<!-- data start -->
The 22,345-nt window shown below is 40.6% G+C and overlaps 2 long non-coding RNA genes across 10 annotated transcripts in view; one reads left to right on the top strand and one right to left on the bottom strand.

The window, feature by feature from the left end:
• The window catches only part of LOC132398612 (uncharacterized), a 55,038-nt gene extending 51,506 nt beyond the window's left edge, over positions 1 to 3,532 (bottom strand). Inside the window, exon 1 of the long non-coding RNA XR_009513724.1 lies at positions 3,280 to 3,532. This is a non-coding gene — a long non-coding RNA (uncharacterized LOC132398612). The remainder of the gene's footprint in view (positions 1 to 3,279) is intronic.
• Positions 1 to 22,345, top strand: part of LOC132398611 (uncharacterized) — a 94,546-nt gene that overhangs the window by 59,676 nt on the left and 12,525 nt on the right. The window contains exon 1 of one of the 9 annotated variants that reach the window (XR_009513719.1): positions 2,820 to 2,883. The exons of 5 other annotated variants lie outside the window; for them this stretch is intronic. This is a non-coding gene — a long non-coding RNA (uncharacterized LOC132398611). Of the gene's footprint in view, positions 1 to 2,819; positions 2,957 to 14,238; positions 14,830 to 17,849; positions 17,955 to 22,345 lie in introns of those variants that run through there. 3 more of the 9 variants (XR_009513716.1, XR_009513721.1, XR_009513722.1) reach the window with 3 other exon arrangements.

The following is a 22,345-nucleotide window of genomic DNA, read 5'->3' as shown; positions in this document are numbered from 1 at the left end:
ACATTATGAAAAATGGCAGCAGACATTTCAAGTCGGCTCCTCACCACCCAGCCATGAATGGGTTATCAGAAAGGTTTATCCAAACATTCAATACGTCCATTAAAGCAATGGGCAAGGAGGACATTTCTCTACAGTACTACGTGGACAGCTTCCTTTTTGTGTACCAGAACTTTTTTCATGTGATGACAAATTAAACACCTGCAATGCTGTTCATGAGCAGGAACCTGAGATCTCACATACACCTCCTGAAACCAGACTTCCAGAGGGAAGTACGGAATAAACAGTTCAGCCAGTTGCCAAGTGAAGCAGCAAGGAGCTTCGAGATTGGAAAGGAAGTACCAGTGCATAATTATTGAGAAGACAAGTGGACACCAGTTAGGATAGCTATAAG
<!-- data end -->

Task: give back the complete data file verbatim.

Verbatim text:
The 22,345-nt window shown below is 40.6% G+C and overlaps 2 long non-coding RNA genes across 10 annotated transcripts in view; one reads left to right on the top strand and one right to left on the bottom strand.

The window, feature by feature from the left end:
• The window catches only part of LOC132398612 (uncharacterized), a 55,038-nt gene extending 51,506 nt beyond the window's left edge, over positions 1 to 3,532 (bottom strand). Inside the window, exon 1 of the long non-coding RNA XR_009513724.1 lies at positions 3,280 to 3,532. This is a non-coding gene — a long non-coding RNA (uncharacterized LOC132398612). The remainder of the gene's footprint in view (positions 1 to 3,279) is intronic.
• Positions 1 to 22,345, top strand: part of LOC132398611 (uncharacterized) — a 94,546-nt gene that overhangs the window by 59,676 nt on the left and 12,525 nt on the right. The window contains exon 1 of one of the 9 annotated variants that reach the window (XR_009513719.1): positions 2,820 to 2,883. The exons of 5 other annotated variants lie outside the window; for them this stretch is intronic. This is a non-coding gene — a long non-coding RNA (uncharacterized LOC132398611). Of the gene's footprint in view, positions 1 to 2,819; positions 2,957 to 14,238; positions 14,830 to 17,849; positions 17,955 to 22,345 lie in introns of those variants that run through there. 3 more of the 9 variants (XR_009513716.1, XR_009513721.1, XR_009513722.1) reach the window with 3 other exon arrangements.

The following is a 22,345-nucleotide window of genomic DNA, read 5'->3' as shown; positions in this document are numbered from 1 at the left end:
ACATTATGAAAAATGGCAGCAGACATTTCAAGTCGGCTCCTCACCACCCAGCCATGAATGGGTTATCAGAAAGGTTTATCCAAACATTCAATACGTCCATTAAAGCAATGGGCAAGGAGGACATTTCTCTACAGTACTACGTGGACAGCTTCCTTTTTGTGTACCAGAACTTTTTTCATGTGATGACAAATTAAACACCTGCAATGCTGTTCATGAGCAGGAACCTGAGATCTCACATACACCTCCTGAAACCAGACTTCCAGAGGGAAGTACGGAATAAACAGTTCAGCCAGTTGCCAAGTGAAGCAGCAAGGAGCTTCGAGATTGGAAAGGAAGTACCAGTGCATAATTATTGAGAAGACAAGTGGACACCAGTTAGGATAGCTATAAG